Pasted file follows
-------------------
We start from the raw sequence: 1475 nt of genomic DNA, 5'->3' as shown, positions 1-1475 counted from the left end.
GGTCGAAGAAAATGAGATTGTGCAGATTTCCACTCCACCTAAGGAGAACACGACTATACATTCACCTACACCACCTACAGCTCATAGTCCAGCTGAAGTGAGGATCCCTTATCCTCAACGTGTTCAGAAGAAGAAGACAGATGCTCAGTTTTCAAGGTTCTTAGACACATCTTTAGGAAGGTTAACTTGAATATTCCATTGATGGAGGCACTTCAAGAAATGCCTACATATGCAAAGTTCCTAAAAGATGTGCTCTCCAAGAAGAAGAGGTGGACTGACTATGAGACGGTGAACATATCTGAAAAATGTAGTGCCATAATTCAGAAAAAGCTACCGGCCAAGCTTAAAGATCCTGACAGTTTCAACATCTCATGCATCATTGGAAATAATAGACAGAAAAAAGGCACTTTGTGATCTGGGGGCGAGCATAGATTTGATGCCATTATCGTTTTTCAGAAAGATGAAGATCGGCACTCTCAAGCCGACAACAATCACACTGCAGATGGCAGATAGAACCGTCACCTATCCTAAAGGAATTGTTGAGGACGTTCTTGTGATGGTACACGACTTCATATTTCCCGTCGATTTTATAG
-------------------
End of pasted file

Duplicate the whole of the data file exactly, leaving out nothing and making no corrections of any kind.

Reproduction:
We start from the raw sequence: 1475 nt of genomic DNA, 5'->3' as shown, positions 1-1475 counted from the left end.
GGTCGAAGAAAATGAGATTGTGCAGATTTCCACTCCACCTAAGGAGAACACGACTATACATTCACCTACACCACCTACAGCTCATAGTCCAGCTGAAGTGAGGATCCCTTATCCTCAACGTGTTCAGAAGAAGAAGACAGATGCTCAGTTTTCAAGGTTCTTAGACACATCTTTAGGAAGGTTAACTTGAATATTCCATTGATGGAGGCACTTCAAGAAATGCCTACATATGCAAAGTTCCTAAAAGATGTGCTCTCCAAGAAGAAGAGGTGGACTGACTATGAGACGGTGAACATATCTGAAAAATGTAGTGCCATAATTCAGAAAAAGCTACCGGCCAAGCTTAAAGATCCTGACAGTTTCAACATCTCATGCATCATTGGAAATAATAGACAGAAAAAAGGCACTTTGTGATCTGGGGGCGAGCATAGATTTGATGCCATTATCGTTTTTCAGAAAGATGAAGATCGGCACTCTCAAGCCGACAACAATCACACTGCAGATGGCAGATAGAACCGTCACCTATCCTAAAGGAATTGTTGAGGACGTTCTTGTGATGGTACACGACTTCATATTTCCCGTCGATTTTATAG